13. 13. Technology and Ability Grouping <ul><li>After reading the information from the module and having been exposed to various tools in the the past semesters, I can imagine technology playing an integral role in conjunction with ability grouping. </li></ul><ul><li>VoiceThread - allowing students to verbally express and demonstrate learning rather than writing. </li></ul><ul><li>MindMeister - allowing students to graphically organize series of events, cause and effect, action and reaction, etc. </li></ul><ul><li>SecondLife - allowing students to create a virtual environment rather than simply describing it with words on paper. </li></ul><ul><li>GoogleEarth - allowing students to visualize location, physical structure, geographical dimensions of a specific place on earth. </li></ul>
  14. 14. Theory vs. Reality (1) <ul><li>The information given in this Learner Differences Module.. </li></ul><ul><li>made me aware of the fact that there’s a lot more elements in learning styles than I thought I knew </li></ul><ul><li>confirmed my belief that it is a difficult task to “group” an individual because there are too many combinations of needs and too many different variables at play. </li></ul>
  15. 15. Theory vs. Reality (2) <ul><li>The information given in this Learner Differences Module.. </li></ul><ul><li>taught me the difference in field-dependent and field-independent learners which I’ve never been clear about ( descriptions & guidelines ) </li></ul><ul><li>inspired me to be more aware of the different possibilities of learning preferences in my students and next time I encounter a student who is failing in the current system, I will have the knowledge to explore psychological elements (impulsive vs. reflective), environmental elements (soft vs. dim lighting), physiological elements (am vs. pm) - all of which I would have never considered. </li></ul>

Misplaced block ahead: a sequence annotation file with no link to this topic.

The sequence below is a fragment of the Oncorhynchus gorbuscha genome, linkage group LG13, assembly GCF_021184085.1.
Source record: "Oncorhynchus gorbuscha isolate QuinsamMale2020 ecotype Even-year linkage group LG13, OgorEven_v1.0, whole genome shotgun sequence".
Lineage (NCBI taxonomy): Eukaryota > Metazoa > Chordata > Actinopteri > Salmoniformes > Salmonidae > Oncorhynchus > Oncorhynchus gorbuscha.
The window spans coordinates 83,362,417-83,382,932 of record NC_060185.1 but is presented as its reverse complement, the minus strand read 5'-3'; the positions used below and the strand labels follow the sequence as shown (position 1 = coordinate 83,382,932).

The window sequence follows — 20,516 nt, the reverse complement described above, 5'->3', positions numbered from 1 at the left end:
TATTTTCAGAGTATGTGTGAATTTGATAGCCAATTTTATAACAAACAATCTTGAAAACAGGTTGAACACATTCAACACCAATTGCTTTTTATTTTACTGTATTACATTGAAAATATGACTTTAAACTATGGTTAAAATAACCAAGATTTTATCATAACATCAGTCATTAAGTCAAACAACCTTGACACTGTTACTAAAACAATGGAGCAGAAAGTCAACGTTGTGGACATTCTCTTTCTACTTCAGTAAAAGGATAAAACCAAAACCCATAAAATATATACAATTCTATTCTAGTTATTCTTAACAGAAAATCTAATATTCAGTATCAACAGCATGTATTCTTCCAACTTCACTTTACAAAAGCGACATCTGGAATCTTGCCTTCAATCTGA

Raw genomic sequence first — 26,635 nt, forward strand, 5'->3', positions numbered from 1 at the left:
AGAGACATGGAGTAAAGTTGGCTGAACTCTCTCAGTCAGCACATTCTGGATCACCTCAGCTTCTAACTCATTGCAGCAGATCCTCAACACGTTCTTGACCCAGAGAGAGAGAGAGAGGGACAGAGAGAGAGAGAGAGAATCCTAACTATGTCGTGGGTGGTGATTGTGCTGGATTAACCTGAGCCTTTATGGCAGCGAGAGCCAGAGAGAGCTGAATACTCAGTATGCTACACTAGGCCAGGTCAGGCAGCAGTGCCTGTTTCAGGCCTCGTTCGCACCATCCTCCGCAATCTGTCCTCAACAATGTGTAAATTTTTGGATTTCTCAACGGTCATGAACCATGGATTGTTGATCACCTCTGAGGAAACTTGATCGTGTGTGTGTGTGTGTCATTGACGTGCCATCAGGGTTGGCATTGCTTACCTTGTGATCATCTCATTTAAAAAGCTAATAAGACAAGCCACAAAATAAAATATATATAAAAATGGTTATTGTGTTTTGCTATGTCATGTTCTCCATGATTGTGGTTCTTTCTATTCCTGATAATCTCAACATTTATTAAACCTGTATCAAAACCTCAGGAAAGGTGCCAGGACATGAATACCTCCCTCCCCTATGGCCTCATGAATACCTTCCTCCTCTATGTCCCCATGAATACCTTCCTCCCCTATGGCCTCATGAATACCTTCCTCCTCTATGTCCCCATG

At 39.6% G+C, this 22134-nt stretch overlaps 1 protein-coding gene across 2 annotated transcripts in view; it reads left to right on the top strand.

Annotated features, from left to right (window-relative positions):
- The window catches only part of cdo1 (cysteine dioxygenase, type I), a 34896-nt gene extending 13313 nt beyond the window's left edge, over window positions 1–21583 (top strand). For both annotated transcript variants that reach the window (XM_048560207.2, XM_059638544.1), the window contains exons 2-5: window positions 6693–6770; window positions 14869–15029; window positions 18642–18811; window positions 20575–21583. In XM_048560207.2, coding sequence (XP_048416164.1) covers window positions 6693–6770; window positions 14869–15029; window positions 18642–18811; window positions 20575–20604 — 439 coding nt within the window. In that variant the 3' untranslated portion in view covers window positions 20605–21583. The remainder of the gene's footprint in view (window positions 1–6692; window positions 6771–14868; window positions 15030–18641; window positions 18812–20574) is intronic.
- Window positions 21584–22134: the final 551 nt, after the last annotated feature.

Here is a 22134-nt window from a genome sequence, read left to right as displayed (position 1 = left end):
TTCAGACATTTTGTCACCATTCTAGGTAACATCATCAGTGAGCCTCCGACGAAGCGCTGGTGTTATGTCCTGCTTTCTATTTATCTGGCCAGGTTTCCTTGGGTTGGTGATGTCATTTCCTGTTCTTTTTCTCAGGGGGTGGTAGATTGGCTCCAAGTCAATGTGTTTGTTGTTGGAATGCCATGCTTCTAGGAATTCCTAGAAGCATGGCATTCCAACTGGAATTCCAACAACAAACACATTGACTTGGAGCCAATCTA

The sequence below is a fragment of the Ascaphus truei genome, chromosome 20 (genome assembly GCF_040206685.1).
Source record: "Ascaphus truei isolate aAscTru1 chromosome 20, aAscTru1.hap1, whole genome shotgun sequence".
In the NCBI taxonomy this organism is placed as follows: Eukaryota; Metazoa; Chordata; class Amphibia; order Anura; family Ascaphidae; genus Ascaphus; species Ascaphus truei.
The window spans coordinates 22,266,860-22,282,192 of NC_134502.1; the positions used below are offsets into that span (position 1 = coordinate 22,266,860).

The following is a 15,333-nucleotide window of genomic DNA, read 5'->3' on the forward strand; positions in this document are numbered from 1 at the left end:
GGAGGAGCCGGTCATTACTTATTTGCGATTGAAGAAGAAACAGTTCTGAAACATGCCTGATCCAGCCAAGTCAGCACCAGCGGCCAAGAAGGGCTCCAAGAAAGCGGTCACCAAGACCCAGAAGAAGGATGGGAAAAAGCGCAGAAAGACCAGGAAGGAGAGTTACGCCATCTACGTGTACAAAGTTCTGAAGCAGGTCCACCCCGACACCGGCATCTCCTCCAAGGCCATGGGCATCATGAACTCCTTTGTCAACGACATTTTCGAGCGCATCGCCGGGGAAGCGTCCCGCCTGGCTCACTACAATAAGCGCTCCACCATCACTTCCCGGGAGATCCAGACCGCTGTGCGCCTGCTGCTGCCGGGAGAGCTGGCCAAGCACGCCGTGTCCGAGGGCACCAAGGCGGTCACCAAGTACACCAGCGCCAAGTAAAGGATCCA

16. 16. In the Future… <ul><li>I was quite intrigued by the difference between field dependence and independence. The characteristic chart given by Garger and Guild was so interesting and for the first time I realized that I have a combination of these characteristics in my classroom. </li></ul><ul><li>So I was most interested in the different teaching styles that would best accommodate these two types of learners. Why not combine discussion with lecture? Why not use both student-centered and teacher-organized activities? </li></ul><ul><li>Lastly, I was excited to see that even the methods of motivation is different for each type of learner. In the future I want to try to get to know my students better, using these new found “lenses” - so I can notice what type of praise each student respond to, what type of reward system encourages progress, etc. </li></ul>